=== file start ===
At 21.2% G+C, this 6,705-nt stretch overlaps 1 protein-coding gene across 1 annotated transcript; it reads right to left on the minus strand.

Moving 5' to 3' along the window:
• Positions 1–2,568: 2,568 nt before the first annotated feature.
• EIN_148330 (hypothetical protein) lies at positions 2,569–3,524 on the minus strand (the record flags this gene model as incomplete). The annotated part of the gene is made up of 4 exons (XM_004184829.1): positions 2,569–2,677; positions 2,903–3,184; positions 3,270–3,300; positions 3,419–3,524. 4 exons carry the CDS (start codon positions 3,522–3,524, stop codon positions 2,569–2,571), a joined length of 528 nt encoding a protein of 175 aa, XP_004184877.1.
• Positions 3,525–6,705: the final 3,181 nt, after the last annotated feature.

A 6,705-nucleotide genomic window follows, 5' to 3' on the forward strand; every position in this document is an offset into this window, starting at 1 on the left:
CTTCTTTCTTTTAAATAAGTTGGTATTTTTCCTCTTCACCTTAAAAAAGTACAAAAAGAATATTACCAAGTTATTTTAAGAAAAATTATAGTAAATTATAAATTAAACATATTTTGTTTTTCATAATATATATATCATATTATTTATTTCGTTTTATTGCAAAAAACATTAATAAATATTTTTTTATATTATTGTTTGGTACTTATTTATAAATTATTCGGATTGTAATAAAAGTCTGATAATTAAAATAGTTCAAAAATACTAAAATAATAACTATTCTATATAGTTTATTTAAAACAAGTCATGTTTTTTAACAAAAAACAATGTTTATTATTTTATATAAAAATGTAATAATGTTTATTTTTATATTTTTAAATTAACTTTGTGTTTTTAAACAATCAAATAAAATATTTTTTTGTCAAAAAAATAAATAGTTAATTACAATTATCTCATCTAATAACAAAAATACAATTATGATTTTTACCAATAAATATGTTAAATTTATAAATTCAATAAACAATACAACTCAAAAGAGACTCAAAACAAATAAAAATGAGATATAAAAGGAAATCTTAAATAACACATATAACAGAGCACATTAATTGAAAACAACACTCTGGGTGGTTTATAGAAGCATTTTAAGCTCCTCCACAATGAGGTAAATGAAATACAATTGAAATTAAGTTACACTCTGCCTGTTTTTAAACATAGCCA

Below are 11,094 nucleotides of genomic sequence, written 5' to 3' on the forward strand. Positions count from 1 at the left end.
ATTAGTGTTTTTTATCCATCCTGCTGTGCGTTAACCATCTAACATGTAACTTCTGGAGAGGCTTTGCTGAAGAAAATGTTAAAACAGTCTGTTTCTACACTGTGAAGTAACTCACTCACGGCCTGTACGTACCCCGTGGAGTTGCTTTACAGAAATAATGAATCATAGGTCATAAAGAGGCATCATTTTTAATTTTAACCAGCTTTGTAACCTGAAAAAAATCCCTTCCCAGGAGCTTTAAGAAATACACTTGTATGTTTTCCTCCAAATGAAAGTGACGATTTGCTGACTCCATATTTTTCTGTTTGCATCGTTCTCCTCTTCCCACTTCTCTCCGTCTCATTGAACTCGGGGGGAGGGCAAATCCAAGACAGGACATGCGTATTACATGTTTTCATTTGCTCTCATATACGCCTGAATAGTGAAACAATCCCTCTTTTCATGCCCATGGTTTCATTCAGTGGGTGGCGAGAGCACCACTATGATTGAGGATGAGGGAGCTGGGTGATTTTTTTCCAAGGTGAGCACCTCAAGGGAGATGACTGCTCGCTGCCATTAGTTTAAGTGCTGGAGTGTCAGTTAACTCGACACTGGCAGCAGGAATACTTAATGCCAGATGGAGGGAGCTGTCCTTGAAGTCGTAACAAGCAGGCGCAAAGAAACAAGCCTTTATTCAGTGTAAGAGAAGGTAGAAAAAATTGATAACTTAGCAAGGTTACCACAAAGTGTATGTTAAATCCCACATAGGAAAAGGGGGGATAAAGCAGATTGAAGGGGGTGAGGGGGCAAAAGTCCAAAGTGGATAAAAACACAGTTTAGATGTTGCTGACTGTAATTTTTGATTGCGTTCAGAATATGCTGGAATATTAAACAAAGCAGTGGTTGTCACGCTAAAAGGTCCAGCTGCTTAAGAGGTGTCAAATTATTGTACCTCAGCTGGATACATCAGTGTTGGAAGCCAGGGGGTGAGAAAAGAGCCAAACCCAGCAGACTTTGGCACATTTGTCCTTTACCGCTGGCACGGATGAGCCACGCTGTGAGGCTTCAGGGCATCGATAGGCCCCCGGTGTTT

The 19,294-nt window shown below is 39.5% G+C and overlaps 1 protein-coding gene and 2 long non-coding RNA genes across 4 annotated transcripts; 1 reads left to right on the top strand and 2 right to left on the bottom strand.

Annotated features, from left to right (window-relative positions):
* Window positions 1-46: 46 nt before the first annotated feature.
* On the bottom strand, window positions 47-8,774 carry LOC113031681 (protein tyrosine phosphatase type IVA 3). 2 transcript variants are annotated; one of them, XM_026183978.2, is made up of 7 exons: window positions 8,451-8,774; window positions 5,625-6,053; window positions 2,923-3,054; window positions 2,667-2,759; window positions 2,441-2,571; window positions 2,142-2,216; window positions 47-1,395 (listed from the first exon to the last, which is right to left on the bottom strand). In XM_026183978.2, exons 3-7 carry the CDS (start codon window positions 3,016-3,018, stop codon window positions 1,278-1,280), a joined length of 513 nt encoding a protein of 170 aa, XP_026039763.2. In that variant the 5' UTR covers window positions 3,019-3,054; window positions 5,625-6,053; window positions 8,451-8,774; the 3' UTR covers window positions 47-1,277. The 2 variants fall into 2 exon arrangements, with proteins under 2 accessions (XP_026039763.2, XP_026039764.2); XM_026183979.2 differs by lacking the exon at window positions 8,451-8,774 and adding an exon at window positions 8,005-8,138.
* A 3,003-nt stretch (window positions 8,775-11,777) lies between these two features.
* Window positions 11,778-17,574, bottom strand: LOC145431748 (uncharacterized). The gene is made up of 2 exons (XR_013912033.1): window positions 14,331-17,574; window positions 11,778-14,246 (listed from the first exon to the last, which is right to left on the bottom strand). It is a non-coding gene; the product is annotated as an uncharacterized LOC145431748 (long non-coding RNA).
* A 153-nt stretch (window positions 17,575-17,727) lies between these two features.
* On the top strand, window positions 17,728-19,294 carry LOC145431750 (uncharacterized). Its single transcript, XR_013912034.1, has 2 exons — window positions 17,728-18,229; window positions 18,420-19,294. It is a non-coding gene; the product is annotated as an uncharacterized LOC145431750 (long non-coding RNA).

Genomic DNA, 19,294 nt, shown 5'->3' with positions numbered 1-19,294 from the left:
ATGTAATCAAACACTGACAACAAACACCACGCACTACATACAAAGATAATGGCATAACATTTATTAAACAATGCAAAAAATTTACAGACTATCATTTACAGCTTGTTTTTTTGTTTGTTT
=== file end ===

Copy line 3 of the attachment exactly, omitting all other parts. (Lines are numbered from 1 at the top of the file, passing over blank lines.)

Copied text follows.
• Positions 1–2,568: 2,568 nt before the first annotated feature.